Laura said...

Hey, I love this post but I came here to comment because I just can't get over the part that OH MY GOSH YOU ARE PREGNANT!!!! I haven't read your blog in AGES (obviously, since I was unaware) and I'm so happy for you! Congratulations :)

greytonsal said...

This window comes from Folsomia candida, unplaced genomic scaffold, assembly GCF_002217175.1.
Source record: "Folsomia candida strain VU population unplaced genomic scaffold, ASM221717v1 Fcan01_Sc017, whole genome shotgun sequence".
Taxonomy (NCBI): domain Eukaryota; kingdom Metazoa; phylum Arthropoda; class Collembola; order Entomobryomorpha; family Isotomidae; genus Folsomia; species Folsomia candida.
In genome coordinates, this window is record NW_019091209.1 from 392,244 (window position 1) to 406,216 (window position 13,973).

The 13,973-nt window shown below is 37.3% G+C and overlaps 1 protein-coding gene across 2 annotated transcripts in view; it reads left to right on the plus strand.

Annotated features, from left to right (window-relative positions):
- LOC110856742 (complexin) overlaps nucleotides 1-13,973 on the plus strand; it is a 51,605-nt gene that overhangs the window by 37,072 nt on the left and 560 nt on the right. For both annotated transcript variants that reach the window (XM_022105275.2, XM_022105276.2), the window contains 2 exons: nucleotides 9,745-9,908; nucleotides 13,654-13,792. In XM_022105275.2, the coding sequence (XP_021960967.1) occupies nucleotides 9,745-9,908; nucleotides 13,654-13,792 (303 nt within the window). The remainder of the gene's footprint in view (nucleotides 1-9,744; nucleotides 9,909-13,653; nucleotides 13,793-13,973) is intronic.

As a child I was always aware of being 'heavy' and of having 'puppy fat'. This did not bother me too much as, possibly back then, people were not so focused on body image, though looking back at photos, the women had really small waists in the 20's, 30's and 40s. My mom always told me I would lose my puppy fat when I was a teenager and I did to a certain extent, though I would never say that I slender or thin! I am sorry that it was such an issue with you as you were growing up. I had always hoped that I been a buffer against any criticism levelled against you. I know I used to have arguments with your dad when he would criticise your weight and body structure when you were in your early teens. But then he always was over-critical about anyone who was not perfect in his eyes. I always maintained that you would lose your covering naturally as you grew up, which you did! Unfortunately, as we have seen over the years, you are so like me that I can relate to every battle that you have with your weight, though you have never been fat! We seem to always depend on how others perceive us and take it so to heart and this is so unnecessary. Why should another person dictate to us as to how we should look? As long as we are healthy and happy within ourselves, the fact that we have a bigger backside or a thicker waist than the skinny models in the magazines should not matter to anyone, least of all to ourselves. (Remember all the airbrushing that goes on with those photos to make them perfect!) But that is easy to say and inside we know all that, but that does not change anything and for some reason as soon as we carry what we perceive as'extra weight' our feelings of self-worth and self-esteem are damaged. Having said all that, this is not carte blanche to anyone to be so overweight that it is damaging their health and making life difficult for them. It is easy to say 'it is in my genes' and then carry on eating unhealthily and doing no exercise. All we can do is our best, make the most of what we have and be strong and happy with who we are. You have always been the most precious thing to me and I have always thought you are gorgeous and I always will. Now I am looking forward to meeting and loving your gorgeous child in a few months time. If he/she is anything like you, he/she will be lovely.